Apatemyids are a unique family of small mammals that are uncommon in Paleogene localities of North America and Europe. Their cranial and postcranial anatomy are known in North America from Paleocene specimens of Labidolemur kayi (Bloch & Boyer, 2001; Silcox et al., 2010) and an Eocene specimen of Apatemys chardini (Von Koenigswald et al., 2005a), while the unusual dental, jaw, and hand adaptations of these and a few skeletons from Europe indicate that apatemyids evolved convergently with living marsupials in the genus Dactylopsila (Petauridae; striped or long-fingered possums) of New Guinea and northeastern Australia, and with the living primate Daubentonia (Daubentoniidae; aye-aye) of Madagascar (McKenna, 1963; West, 1973; Von Koenigswald & Schierning, 1987; Von Koenigswald et al., 2005a; Von Koenigswald et al., 2005b; Rose, 2006). Aspects of apatemyids’ ecology, too, were probably similar to these living mammals as well as possibly that of the extinct Oligocene-Miocene metatherian Yalkaparidon of Australia (Beck, 2009). Like striped possums and the aye-aye, the striped possum-sized apatemyids are presumed (1) to have been arboreal and insectivorous, (2) to have used their pincerlike upper and lower incisors to tear loose bark from trees or rip open rotting wood that might harbor wood-boring insects, and (3) to have used two elongated manual digits to help find and extract the insects from cavities in the wood. The overall time range of the Apatemyidae as presently known spans virtually the entire Paleogene, from the early Paleocene to Eocene in Europe and from the early Paleocene to the late Oligocene (early Arikareean) in North America (McKenna & Bell, 1997; Rose, 2006; Gunnell et al., 2008). Apatemyids are unknown from other continents. The earliest North American genera in this poorly known family are Jepsenella and Unuchinia. Jepsenella is known from the late Torrejonian, Unuchinia from the Torrejonian and Tiffanian (Paleocene), and Labidolemur from the early Tiffanian. West (1973) reviewed the North American Eocene and Oligocene Apatemyidae (not the Paleocene taxa) and reduced several previously named genera (Apatemys, Labidolemur, Stehlinius, Stehlinella, Teilhardella, and Sinclairella) and species to just two genera: Apatemys, with two highly variable species, and Sinclairella, with a single species. So defined, Apatemys has a long temporal range of perhaps 20 million years from the late Paleocene (Tiffanian) until the late middle Eocene (Duchesnean) in North America. All known occurrences of this family in North America are in the western interior or Pacific coastal parts of the continent, in Saskatchewan, Canada, and the states of Montana, Wyoming, South Dakota, Nebraska, Utah, Colorado, New Mexico, and California (West, 1973; Storer, 1996). Some authors (e.g., McKenna & Bell, 1997) followed West’s (1973) synonymy, but Russell et al. (1979) asserted that Labidolemur should be maintained as a separate genus for the species L. kayi. Gingerich & Rose (1982) and Gingerich (1982) also retained Labidolemur for other Paleocene species. Rose (2006) recognized Apatemyidae as the only family within the order Apatotheria, containing six genera, Unuchinia, Jepsenella, Labidolemur, Apatemys, Heterohyus, and Sinclairella. We follow Rose’s (2006) taxonomy herein but also recognize in addition the recently described European genus Carcinella (Von Koenigswald, Ruf & Gingerich, 2009).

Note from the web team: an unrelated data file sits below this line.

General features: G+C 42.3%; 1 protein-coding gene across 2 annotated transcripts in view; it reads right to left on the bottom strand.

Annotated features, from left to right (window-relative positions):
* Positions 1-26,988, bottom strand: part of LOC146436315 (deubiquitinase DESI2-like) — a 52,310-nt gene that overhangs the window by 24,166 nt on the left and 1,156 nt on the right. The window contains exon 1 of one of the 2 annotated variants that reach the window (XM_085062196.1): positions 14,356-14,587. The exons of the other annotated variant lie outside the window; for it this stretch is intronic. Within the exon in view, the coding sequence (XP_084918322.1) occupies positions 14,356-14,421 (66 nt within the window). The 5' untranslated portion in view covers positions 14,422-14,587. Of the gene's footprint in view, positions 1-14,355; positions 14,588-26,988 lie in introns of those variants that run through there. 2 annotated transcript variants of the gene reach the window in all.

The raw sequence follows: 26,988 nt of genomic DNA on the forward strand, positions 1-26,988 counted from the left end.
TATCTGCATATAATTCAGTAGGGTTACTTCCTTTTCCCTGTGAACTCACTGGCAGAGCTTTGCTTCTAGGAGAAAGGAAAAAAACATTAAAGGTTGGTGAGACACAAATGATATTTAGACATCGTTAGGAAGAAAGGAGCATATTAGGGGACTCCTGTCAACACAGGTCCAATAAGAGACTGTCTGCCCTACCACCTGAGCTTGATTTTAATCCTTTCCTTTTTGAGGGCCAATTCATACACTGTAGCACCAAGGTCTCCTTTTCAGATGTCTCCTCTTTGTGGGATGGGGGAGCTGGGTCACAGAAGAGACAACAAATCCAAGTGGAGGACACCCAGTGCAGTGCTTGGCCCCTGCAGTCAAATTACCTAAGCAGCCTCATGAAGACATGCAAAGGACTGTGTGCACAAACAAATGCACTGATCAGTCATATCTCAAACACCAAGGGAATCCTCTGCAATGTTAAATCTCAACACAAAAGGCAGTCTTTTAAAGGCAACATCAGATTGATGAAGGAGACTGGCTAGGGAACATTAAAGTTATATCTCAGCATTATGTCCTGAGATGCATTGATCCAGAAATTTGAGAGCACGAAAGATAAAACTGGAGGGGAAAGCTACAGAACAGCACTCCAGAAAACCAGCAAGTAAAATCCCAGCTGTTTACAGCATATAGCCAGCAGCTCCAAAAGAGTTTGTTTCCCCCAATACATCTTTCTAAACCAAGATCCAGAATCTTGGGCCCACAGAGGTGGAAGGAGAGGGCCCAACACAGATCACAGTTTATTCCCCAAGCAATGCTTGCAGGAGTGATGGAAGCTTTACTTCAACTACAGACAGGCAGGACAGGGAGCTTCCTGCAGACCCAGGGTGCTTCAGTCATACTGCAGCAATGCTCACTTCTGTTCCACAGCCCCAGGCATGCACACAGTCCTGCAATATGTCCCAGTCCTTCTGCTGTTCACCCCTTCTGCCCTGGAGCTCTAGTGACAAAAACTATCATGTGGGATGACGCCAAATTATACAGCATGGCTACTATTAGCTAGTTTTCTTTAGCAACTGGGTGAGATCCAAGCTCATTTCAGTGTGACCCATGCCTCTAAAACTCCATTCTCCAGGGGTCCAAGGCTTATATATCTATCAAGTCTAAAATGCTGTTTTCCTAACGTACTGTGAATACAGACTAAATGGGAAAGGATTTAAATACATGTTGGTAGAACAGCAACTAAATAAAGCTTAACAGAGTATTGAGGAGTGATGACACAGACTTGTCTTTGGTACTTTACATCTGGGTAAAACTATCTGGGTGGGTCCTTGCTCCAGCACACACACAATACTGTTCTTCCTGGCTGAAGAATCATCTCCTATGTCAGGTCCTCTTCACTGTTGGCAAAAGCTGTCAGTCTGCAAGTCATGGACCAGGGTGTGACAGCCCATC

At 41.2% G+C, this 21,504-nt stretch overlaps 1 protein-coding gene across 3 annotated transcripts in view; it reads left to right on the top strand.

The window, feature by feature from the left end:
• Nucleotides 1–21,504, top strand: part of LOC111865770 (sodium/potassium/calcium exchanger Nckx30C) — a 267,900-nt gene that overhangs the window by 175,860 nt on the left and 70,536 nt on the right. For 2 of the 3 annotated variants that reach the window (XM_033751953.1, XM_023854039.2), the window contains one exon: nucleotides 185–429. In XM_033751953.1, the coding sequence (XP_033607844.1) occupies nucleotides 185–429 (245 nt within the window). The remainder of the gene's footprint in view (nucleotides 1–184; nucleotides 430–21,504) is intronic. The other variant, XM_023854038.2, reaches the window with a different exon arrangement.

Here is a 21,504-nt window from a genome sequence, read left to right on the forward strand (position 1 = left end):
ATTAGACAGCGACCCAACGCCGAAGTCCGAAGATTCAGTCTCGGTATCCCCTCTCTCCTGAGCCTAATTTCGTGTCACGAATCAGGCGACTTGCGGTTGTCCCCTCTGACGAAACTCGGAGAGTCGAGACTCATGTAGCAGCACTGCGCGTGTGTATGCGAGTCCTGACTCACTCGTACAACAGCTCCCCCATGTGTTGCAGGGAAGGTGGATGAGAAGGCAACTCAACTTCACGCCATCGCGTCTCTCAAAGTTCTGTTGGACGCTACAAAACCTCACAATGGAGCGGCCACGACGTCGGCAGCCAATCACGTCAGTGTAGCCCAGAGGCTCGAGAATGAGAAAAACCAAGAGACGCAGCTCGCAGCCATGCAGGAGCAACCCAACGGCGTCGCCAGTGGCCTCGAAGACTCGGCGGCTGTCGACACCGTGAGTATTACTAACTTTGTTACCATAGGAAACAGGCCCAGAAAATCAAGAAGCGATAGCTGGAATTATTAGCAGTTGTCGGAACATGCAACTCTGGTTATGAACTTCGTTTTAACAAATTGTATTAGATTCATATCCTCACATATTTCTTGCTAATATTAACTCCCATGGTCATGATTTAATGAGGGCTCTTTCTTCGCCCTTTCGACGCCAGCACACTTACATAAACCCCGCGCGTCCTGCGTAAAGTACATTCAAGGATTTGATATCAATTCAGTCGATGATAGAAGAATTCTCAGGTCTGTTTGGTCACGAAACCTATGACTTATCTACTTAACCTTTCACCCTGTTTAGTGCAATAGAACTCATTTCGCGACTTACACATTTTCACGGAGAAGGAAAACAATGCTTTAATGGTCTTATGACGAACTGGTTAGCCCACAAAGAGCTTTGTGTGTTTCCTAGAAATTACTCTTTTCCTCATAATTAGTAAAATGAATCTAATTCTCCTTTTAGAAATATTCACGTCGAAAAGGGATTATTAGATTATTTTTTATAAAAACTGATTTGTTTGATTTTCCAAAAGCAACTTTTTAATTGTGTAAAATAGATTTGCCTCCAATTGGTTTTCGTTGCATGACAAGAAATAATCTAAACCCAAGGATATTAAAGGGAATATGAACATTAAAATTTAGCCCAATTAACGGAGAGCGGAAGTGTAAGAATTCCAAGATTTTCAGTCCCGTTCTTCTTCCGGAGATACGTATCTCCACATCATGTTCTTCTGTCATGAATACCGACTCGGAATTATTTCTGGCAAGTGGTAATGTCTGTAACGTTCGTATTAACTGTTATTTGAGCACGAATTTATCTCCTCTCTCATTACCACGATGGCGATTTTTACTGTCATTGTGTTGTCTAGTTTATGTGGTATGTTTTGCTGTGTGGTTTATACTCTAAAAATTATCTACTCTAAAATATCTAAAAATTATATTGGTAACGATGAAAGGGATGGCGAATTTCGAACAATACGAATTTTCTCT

The latest known apatemyid is Sinclairella dakotensis Jepsen, 1934, the only recognized member of its genus. Sinclairella occurred in the Duchesnean (late middle Eocene), Chadronian (late Eocene), Orellan (early Oligocene), Whitneyan (early Oligocene) and early Arikareean (early Oligocene) of western North America. Two of the earliest records are identified only as Sinclairella sp. (Storer, 1995; Storer, 1996); later occurrences are published as Sinclairella dakotensis. Ages and localities of occurrence (Fig. 1; ages here are adjusted to reflect those provided by Albright et al., 2008; Janis, Gunnell & Uhen, 2008: appendix 1) are: Duchesnean: Lac Pelletier Lower fauna, Saskatchewan (Storer, 1995); Chadronian: Calf Creek Local Fauna (LF), Saskatchewan (Storer, 1996), Flagstaff Rim area and Bates Hole, Wyoming (Emry, 1973; West, 1973), the type locality at Big Corral Draw, South Dakota (Jepsen, 1934), Medicine Pole Hills Local Fauna, North Dakota (Pearson & Hoganson, 1995), Raben Ranch and Twin Buttes Local Faunas, and harvester ant mounds in Sioux County, Nebraska (Clemens, 1964; Ostrander, 1985; Ostrander, 1987); Orellan: Logan County and Weld County, Colorado (Clemens, 1964), and Shannon County, South Dakota (West, 1973); Whitneyan-early Arikareean: Wh2-Ar1, Harris Ranch badlands, Fall River County, South Dakota (as Sinclairella cf. S. dakotensis; Simpson, 1985); Ar1, Gering Fauna, Nebraska (Gunnell et al., 2008); Ar1, Unit C of Turtle Cove Member, John Day Formation, Oregon (29.75–28.8 Ma; Cavin & Samuels, 2012). Thus, through Sinclairella dakotensis, the North American apatemyid lineage continued into the earliest Arikareean (Ar1).